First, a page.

If you have thin skin or rejection is difficult for you, I highly recommend getting into something else. In fact, it takes a lot of stick-to-it-ive-ness to freelance anything. I've got to get on the phone every other month and make dozens of cold calls to keep the thing going, because companies downsize, companies get swallowed up, they go in-house. It's a constant challenge to keep contacts current. Fortunately, I've got a couple of clients that have been great to me over the years. They pay well, they're fair, and they’ll even fight for a good idea in a meeting, which is great.

I don't consider myself as someone who works in show business. I work in retail advertising. It's not much different from the guy who toils at Target writing catalogues for Sunday newspapers. In ten years, I just hope I'll still be making a living as a writer, because if you can actually survive as a freelancer, you are a success.

The rewards vary. If I'm out socializing at a club and I tell a woman what I do, frequently, she either thinks I'm making it up, lying or exaggerating. You don't get a lot of recognition, because you don't get a byline. Still, a lot of people see your stuff, and that's pretty cool. Walking into a Tower Video and seeing dozens of video boxes with your work on it is something you can take pride in. I have gone to finish on over 200 films and my portfolio includes the posters and video boxes for Blade, Billy Bathgate, Get Shorty, My Best Friend’s Wedding, and Bride of Chucky.

I just worked on Buffalo 66. It's a really poignant and also mean-spirited film. Vincent Gallo, the director, was a very hands-on guy. I was proud to work with him, even though I had to do ten different rewrites for the box synopsis. The synopsis is your life story for a movie in ninety-five words or less. Like: "Billy Brown is a three-time loser with a score to settle, da, da, da."

If you think about how much money goes into a film, and that the video box customers see in the store is what prompts some to buy it, you can see why studios get very, very, particular about the copy. I would too. Gallo had some concepts that I built on and he didn't like them, and I kept doing them over and over again. I thought I was going to get an aneurysm. But finally, it all worked out great, and it was probably one of the best synopses I ever wrote. I hope it makes it onto the box.

Friday, November 11, 2011

Courtney Love Unplugged

Courtney Love Unplugged
Hollywood Bowl
Los Angeles, CA

October 27, 2001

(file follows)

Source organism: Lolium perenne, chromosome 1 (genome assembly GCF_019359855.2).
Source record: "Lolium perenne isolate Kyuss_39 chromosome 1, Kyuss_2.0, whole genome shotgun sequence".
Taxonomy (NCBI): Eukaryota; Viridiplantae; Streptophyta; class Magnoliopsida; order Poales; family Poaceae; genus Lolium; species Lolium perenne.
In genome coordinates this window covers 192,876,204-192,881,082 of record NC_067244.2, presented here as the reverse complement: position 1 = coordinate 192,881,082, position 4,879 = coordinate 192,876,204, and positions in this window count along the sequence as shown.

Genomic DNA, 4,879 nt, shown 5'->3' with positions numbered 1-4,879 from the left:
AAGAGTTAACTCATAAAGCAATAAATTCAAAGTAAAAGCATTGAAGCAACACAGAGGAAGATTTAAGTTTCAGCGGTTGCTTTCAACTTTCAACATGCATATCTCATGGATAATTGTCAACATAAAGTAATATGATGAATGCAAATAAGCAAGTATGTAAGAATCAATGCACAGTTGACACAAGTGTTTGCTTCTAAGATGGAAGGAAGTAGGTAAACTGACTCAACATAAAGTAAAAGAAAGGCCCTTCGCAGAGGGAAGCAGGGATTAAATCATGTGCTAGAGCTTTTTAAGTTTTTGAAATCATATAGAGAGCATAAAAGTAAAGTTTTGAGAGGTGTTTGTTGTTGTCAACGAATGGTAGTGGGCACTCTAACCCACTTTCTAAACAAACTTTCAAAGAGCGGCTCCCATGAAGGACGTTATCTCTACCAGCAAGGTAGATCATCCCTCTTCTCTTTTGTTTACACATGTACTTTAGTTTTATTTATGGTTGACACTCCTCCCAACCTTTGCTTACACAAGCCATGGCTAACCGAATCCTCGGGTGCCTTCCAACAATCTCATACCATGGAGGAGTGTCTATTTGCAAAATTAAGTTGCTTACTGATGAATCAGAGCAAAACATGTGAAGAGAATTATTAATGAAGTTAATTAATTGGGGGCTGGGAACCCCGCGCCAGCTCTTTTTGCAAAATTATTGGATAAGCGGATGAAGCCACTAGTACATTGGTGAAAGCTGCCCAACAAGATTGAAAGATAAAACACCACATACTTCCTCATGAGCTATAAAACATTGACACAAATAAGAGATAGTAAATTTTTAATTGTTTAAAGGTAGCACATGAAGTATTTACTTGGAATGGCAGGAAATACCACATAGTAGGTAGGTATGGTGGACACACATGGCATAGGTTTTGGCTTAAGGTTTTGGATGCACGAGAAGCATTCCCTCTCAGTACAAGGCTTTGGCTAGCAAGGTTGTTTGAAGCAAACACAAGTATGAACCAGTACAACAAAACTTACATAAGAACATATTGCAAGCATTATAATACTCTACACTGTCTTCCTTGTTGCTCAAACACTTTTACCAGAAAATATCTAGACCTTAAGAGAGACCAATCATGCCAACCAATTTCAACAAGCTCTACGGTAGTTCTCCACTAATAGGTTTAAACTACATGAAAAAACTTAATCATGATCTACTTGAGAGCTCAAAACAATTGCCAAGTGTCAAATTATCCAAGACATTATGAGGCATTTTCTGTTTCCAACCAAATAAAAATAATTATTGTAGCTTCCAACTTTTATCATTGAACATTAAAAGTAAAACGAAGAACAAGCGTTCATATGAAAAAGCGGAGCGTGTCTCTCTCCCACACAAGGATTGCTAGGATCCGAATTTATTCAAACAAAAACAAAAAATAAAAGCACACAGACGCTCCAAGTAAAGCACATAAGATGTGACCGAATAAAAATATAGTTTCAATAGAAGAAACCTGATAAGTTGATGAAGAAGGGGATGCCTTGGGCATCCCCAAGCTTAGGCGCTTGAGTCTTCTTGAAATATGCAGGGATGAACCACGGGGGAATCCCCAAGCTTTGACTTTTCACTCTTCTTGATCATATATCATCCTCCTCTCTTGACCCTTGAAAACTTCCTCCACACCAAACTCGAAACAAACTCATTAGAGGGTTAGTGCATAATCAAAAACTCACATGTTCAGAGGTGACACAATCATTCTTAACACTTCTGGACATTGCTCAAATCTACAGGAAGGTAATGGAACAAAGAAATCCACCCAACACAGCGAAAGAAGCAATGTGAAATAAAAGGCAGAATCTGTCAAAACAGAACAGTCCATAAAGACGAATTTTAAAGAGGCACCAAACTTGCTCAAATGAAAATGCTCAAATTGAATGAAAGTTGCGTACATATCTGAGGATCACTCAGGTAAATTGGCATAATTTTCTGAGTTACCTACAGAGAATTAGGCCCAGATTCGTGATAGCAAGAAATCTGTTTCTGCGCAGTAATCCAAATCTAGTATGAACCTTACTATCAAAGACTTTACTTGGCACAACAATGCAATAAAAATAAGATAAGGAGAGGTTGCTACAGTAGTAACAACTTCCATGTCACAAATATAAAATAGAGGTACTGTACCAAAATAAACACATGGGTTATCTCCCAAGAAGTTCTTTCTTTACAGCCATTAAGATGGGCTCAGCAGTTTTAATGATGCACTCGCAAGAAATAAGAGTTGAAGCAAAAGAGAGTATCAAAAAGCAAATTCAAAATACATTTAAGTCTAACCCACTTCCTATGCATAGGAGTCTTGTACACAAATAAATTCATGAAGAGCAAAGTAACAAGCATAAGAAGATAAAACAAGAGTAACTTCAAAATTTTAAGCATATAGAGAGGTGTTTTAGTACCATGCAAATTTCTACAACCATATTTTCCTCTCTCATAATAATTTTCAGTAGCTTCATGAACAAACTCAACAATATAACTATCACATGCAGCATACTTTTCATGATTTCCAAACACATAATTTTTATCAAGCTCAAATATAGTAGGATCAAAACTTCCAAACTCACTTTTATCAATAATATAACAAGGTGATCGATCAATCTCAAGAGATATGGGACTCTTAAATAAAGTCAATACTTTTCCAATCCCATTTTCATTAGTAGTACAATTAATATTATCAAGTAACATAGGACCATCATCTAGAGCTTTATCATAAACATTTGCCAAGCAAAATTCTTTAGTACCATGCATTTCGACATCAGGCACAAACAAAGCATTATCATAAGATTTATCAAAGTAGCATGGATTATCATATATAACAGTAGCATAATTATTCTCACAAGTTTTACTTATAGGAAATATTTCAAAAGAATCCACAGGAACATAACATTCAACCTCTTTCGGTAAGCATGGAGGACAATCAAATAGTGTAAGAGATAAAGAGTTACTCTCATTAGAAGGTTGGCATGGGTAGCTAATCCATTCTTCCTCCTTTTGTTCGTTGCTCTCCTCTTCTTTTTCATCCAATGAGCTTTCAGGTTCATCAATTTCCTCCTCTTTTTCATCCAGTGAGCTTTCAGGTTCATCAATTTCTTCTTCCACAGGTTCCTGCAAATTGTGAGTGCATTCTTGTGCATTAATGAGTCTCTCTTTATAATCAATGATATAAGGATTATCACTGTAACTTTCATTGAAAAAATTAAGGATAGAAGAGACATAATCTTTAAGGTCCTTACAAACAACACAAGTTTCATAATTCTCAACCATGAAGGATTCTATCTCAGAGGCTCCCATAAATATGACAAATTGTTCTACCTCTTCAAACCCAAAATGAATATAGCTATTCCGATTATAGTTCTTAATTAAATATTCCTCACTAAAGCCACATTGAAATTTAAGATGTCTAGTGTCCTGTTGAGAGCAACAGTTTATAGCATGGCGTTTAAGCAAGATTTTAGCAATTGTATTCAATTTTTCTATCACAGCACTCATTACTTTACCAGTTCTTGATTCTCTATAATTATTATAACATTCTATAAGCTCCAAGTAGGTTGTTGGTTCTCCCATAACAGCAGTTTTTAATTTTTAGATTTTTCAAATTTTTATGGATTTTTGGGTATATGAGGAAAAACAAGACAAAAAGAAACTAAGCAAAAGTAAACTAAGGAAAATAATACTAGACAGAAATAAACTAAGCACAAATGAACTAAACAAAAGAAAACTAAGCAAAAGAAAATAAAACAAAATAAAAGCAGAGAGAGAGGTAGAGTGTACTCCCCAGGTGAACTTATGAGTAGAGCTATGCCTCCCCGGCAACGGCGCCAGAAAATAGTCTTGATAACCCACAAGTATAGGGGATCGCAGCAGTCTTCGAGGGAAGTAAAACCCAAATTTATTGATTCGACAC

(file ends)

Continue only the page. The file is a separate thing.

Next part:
By Brian Bentley

Courtney Love's Baby Doll Punk hasn't grown up yet
Courtney Love has a full-time job as
the world's most famous rock star widow

Leave it to Perry Farrell – half industry weasel, half punk visionary – to discover the only guaranteed method of shutting up Courtney Love. Just unplug her. That's what happened, four songs into her scattered and self-indulgent set, opening for Farrell's 90's icons, Jane's Addiction at the Hollywood Bowl. It seems Ms. Love suddenly found herself sans amplification.

With the house lights turned on and her spotlight gone – her microphone as dead as her musical career – Courtney continued to perform for the few dozen unlucky fans still stuck in the front rows. She wasn't playing music anymore, she really hadn't done that all night, she was just performing Courtney. That would include her latest role as the bitter, professional widow whose lawsuit against the surviving members of Nirvana has stalled release of their long-awaited box set and left her with the karma of an American Airlines pilot.

As roadies scrambled about, Courtney refused to vacate the stage, strumming her soundless guitar for the benefit of a few well-paid, nearby flacks like KROQ's briny, Jed The Fish. Earlier, approximately one song before they cut her mic, Love had boldly announced that "Perry just told us we have only two songs left before we have to get off. F you Perry Farrell, we're going to play four!" Courtney's punk pledge fell on deaf ears when, a few minutes later, Farrell bitch-slapped back and cued the house DJ – sending Love into a complete meltdown. Screaming at the members of her band to stay on stage, she was, by turns: shocked, angry, frustrated, outraged, flabbergasted, flat-footed, stymied, thwarted, humiliated, flummoxed, flustered, bamboozled – and most certainly, pissed. All at the same time.